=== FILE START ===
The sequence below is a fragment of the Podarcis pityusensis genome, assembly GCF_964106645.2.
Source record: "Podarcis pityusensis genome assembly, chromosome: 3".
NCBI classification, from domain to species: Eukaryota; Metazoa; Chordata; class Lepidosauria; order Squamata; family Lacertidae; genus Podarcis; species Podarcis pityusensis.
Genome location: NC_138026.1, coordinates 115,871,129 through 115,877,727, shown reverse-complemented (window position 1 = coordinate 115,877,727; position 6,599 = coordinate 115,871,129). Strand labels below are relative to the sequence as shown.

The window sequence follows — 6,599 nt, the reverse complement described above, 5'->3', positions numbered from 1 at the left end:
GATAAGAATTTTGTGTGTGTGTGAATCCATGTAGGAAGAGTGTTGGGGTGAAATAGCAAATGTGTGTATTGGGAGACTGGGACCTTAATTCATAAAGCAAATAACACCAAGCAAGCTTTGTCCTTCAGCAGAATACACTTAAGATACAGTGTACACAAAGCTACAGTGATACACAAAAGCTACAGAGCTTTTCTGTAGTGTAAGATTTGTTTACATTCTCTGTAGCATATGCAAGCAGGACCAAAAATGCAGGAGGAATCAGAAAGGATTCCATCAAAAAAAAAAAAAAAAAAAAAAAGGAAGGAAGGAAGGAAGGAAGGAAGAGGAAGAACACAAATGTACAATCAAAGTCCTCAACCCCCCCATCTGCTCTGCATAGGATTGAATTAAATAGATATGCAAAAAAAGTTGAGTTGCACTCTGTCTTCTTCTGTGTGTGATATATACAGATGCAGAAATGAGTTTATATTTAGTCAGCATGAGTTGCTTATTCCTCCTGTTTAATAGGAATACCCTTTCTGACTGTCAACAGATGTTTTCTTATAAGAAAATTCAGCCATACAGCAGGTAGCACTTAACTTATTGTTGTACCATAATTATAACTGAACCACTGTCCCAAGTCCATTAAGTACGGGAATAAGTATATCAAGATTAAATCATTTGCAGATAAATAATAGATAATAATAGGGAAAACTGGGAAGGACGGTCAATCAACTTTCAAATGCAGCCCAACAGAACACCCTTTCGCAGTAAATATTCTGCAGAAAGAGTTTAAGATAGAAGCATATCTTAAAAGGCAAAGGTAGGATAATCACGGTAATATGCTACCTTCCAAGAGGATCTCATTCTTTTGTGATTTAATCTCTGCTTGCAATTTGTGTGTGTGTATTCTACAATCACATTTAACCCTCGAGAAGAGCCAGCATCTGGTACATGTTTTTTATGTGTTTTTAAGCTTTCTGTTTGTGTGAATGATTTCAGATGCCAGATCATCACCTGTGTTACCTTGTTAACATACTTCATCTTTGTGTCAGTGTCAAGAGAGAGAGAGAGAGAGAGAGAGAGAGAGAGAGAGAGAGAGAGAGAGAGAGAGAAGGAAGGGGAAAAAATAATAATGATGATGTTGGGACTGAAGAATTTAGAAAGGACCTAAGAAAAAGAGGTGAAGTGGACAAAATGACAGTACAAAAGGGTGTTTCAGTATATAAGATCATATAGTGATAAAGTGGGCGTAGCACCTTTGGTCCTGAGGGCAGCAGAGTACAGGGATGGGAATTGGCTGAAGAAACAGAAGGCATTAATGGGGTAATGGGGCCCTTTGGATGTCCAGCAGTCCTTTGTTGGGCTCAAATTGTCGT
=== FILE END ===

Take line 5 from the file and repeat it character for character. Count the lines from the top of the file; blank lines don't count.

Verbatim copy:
The window sequence follows — 6,599 nt, the reverse complement described above, 5'->3', positions numbered from 1 at the left end: